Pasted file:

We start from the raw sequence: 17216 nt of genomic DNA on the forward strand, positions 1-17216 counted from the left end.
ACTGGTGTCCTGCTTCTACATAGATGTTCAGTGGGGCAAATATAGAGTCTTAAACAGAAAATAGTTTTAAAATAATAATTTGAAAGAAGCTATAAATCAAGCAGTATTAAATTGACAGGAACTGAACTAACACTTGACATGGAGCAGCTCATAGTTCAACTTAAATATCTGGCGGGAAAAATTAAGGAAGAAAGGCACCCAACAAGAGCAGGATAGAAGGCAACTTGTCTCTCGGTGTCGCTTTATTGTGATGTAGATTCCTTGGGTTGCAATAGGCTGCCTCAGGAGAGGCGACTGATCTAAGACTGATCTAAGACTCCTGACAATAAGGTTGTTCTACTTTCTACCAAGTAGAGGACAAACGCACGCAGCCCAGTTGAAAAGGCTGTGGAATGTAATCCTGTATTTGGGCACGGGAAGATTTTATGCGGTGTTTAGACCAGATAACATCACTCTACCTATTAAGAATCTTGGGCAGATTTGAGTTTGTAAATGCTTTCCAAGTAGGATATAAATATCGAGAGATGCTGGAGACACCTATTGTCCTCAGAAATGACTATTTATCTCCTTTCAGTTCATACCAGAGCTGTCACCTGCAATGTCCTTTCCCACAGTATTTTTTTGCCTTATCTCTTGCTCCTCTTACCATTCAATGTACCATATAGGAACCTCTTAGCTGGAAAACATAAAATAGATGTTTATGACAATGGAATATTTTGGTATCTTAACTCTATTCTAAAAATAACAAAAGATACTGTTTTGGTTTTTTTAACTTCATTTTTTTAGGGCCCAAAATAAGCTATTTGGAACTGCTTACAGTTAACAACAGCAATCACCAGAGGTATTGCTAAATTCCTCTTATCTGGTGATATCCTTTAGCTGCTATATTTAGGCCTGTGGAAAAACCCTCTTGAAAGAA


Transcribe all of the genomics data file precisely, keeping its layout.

We start from the raw sequence: 17216 nt of genomic DNA on the forward strand, positions 1-17216 counted from the left end.
ACTGGTGTCCTGCTTCTACATAGATGTTCAGTGGGGCAAATATAGAGTCTTAAACAGAAAATAGTTTTAAAATAATAATTTGAAAGAAGCTATAAATCAAGCAGTATTAAATTGACAGGAACTGAACTAACACTTGACATGGAGCAGCTCATAGTTCAACTTAAATATCTGGCGGGAAAAATTAAGGAAGAAAGGCACCCAACAAGAGCAGGATAGAAGGCAACTTGTCTCTCGGTGTCGCTTTATTGTGATGTAGATTCCTTGGGTTGCAATAGGCTGCCTCAGGAGAGGCGACTGATCTAAGACTGATCTAAGACTCCTGACAATAAGGTTGTTCTACTTTCTACCAAGTAGAGGACAAACGCACGCAGCCCAGTTGAAAAGGCTGTGGAATGTAATCCTGTATTTGGGCACGGGAAGATTTTATGCGGTGTTTAGACCAGATAACATCACTCTACCTATTAAGAATCTTGGGCAGATTTGAGTTTGTAAATGCTTTCCAAGTAGGATATAAATATCGAGAGATGCTGGAGACACCTATTGTCCTCAGAAATGACTATTTATCTCCTTTCAGTTCATACCAGAGCTGTCACCTGCAATGTCCTTTCCCACAGTATTTTTTTGCCTTATCTCTTGCTCCTCTTACCATTCAATGTACCATATAGGAACCTCTTAGCTGGAAAACATAAAATAGATGTTTATGACAATGGAATATTTTGGTATCTTAACTCTATTCTAAAAATAACAAAAGATACTGTTTTGGTTTTTTTAACTTCATTTTTTTAGGGCCCAAAATAAGCTATTTGGAACTGCTTACAGTTAACAACAGCAATCACCAGAGGTATTGCTAAATTCCTCTTATCTGGTGATATCCTTTAGCTGCTATATTTAGGCCTGTGGAAAAACCCTCTTGAAAGAA